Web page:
Choice Experiments to Assess Farmers' Willingness to Participate in a Water Quality Trading Market

Interest has grown in Water Quality Trading (WQT) as a means to achieve water quality goals, with more than 70 such programs now in operation in the United States. Substantial evidence exists that nonpoint sources can reduce nutrient loading at a much lower cost than point sources, implying the existence of gains from trade. Despite the potential gains, however, the most commonly noted feature of existing WQT markets is low trading volume, with many markets resulting in zero trades. This paper evaluates one explanation for the lack of participation from agricultural nonpoint sources. We test for and quantify the intangible costs' that may deter farmers from trading even if the monetary benefits from doing so outweigh the observable out-of-pocket costs. We do so by designing and implementing a series of choice experiments to elicit WQT trading behavior of Great Plains crop producers in different situations. Attributes of the choice experiment included market rules and features (e.g., application time and effort, penalties for violations, means of monitoring compliance) that may affect farmers' willingness to trade. The choice experiments were conducted with a total of 135 producers at four locations in the state of Kansas between August 2006 and January 2007. A Random Parameters Logit model is appropriate to analyze the resulting data, revealing diversity in the way that the attributes affect farmers' choices.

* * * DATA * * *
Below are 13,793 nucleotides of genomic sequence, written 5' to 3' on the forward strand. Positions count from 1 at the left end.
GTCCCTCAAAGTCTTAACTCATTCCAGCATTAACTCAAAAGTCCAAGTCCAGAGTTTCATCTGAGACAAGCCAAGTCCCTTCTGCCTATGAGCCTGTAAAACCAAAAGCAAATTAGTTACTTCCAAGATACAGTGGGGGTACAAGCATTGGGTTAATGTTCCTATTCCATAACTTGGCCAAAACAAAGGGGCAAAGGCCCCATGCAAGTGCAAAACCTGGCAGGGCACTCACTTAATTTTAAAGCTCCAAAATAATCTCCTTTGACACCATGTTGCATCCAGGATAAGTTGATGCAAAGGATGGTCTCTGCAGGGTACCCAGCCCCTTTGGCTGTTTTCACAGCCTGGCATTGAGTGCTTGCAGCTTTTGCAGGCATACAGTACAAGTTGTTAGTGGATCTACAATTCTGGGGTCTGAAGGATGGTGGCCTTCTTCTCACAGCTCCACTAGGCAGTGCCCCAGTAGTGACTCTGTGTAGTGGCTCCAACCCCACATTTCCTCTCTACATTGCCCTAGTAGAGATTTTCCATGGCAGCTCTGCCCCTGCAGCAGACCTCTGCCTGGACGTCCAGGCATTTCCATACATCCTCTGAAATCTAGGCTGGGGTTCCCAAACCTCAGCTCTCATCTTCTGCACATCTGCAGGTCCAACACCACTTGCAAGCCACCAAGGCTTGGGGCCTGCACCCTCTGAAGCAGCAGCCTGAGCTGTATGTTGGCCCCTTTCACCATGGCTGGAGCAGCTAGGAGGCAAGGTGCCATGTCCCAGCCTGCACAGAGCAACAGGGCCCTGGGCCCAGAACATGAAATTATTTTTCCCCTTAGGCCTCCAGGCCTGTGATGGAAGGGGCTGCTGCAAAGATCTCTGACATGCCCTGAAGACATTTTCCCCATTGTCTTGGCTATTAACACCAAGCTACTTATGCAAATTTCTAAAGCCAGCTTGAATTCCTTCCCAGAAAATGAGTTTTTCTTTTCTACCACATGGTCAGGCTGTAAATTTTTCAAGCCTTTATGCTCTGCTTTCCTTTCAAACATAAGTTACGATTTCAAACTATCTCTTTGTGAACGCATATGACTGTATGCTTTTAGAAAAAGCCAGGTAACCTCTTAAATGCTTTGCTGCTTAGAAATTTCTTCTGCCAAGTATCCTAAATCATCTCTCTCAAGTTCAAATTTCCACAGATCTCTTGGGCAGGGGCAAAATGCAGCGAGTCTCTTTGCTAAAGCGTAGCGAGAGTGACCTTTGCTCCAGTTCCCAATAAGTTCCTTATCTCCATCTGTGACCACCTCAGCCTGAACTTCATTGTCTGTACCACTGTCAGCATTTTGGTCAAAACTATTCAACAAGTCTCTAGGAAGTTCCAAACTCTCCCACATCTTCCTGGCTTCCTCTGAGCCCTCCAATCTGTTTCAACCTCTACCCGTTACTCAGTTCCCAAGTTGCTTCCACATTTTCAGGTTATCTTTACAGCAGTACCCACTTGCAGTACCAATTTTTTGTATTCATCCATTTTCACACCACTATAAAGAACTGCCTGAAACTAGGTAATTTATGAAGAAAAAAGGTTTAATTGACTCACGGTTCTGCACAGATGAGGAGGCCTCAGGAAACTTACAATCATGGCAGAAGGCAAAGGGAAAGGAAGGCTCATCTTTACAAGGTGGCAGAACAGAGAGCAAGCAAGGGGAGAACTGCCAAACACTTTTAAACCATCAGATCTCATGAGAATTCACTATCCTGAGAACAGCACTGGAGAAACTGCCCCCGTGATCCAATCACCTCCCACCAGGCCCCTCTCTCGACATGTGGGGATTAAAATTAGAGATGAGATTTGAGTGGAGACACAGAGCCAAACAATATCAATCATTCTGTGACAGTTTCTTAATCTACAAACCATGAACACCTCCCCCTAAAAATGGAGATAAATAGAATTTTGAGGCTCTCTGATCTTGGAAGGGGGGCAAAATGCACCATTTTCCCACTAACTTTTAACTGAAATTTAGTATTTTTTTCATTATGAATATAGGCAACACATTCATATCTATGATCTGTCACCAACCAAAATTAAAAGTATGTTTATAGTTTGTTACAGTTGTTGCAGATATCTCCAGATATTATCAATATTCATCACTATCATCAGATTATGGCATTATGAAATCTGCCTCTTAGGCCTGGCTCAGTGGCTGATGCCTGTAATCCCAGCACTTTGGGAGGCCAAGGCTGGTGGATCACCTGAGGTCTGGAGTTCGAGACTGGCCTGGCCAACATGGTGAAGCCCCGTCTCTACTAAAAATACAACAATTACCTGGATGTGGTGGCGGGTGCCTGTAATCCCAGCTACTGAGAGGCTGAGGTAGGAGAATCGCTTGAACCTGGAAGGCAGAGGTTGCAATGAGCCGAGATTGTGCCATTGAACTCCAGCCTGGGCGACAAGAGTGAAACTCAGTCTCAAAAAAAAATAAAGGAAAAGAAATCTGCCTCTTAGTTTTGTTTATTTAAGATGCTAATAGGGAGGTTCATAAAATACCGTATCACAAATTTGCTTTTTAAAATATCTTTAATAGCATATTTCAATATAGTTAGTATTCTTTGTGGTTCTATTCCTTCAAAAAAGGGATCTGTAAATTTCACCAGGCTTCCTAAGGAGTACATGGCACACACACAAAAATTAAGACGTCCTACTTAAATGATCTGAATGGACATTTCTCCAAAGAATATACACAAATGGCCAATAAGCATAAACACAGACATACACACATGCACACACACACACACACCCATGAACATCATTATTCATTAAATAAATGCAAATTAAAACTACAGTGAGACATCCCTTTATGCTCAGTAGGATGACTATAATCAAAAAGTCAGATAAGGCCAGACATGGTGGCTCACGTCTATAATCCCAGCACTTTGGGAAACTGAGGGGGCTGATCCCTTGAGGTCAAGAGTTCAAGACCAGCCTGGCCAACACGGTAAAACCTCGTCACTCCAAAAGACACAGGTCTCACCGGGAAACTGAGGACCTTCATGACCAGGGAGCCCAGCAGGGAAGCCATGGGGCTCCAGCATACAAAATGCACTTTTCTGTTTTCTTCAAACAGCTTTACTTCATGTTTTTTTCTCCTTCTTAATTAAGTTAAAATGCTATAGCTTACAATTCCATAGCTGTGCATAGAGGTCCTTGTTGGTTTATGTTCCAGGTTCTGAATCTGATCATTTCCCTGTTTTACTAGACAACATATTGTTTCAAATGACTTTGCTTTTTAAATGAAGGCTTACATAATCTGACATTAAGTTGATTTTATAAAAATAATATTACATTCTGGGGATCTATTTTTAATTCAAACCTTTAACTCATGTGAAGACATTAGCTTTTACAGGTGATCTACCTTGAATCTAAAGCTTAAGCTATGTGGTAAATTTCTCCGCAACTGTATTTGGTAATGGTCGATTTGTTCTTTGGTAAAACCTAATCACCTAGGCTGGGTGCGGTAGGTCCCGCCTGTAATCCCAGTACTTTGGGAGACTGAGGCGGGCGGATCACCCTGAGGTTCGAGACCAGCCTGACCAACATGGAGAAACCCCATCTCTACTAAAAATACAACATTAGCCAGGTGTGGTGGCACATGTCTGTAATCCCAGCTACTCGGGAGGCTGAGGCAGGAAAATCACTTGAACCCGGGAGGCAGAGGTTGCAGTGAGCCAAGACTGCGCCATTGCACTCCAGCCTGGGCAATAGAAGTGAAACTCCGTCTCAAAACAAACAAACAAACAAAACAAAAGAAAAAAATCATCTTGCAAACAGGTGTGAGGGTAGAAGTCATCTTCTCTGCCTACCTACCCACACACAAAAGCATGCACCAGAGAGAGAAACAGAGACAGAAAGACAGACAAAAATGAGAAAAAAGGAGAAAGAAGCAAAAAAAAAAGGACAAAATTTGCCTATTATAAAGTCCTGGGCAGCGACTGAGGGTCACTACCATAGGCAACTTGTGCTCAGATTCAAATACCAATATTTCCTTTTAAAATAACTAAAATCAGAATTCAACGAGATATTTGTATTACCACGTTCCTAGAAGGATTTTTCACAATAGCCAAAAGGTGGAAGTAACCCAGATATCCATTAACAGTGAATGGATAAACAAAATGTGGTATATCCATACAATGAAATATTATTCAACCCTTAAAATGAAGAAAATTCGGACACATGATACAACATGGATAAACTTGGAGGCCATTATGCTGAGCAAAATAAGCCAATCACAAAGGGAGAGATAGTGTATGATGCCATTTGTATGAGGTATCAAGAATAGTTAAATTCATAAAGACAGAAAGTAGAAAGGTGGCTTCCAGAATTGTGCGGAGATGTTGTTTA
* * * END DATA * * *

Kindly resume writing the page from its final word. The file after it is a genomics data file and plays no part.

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 Record created 2017-04-01, last modified 2020-10-28

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